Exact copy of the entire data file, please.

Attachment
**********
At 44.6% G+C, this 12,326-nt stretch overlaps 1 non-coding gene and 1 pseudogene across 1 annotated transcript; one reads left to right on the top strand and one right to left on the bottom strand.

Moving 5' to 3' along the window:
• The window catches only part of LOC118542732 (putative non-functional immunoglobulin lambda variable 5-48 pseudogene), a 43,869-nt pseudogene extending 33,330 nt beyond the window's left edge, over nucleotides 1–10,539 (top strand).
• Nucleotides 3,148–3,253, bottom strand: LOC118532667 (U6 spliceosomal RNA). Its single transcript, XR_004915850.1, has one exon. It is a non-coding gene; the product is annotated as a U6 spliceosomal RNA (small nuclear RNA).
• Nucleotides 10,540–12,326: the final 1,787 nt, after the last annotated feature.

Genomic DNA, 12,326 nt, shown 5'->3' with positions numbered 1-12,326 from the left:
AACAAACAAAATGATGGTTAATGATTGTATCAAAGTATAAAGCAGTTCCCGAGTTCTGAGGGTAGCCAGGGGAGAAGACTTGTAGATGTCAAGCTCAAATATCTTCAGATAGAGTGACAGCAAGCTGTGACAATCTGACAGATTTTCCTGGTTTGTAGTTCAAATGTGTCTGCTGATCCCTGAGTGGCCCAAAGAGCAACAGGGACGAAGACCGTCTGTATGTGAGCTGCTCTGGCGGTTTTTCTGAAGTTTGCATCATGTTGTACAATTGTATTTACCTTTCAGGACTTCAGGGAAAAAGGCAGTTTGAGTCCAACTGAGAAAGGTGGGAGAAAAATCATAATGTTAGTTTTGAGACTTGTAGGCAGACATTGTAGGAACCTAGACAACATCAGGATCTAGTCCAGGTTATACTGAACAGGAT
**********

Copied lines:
At 44.6% G+C, this 12,326-nt stretch overlaps 1 non-coding gene and 1 pseudogene across 1 annotated transcript; one reads left to right on the top strand and one right to left on the bottom strand.

Moving 5' to 3' along the window:
• The window catches only part of LOC118542732 (putative non-functional immunoglobulin lambda variable 5-48 pseudogene), a 43,869-nt pseudogene extending 33,330 nt beyond the window's left edge, over nucleotides 1–10,539 (top strand).
• Nucleotides 3,148–3,253, bottom strand: LOC118532667 (U6 spliceosomal RNA). Its single transcript, XR_004915850.1, has one exon. It is a non-coding gene; the product is annotated as a U6 spliceosomal RNA (small nuclear RNA).
• Nucleotides 10,540–12,326: the final 1,787 nt, after the last annotated feature.

Genomic DNA, 12,326 nt, shown 5'->3' with positions numbered 1-12,326 from the left:
AACAAACAAAATGATGGTTAATGATTGTATCAAAGTATAAAGCAGTTCCCGAGTTCTGAGGGTAGCCAGGGGAGAAGACTTGTAGATGTCAAGCTCAAATATCTTCAGATAGAGTGACAGCAAGCTGTGACAATCTGACAGATTTTCCTGGTTTGTAGTTCAAATGTGTCTGCTGATCCCTGAGTGGCCCAAAGAGCAACAGGGACGAAGACCGTCTGTATGTGAGCTGCTCTGGCGGTTTTTCTGAAGTTTGCATCATGTTGTACAATTGTATTTACCTTTCAGGACTTCAGGGAAAAAGGCAGTTTGAGTCCAACTGAGAAAGGTGGGAGAAAAATCATAATGTTAGTTTTGAGACTTGTAGGCAGACATTGTAGGAACCTAGACAACATCAGGATCTAGTCCAGGTTATACTGAACAGGAT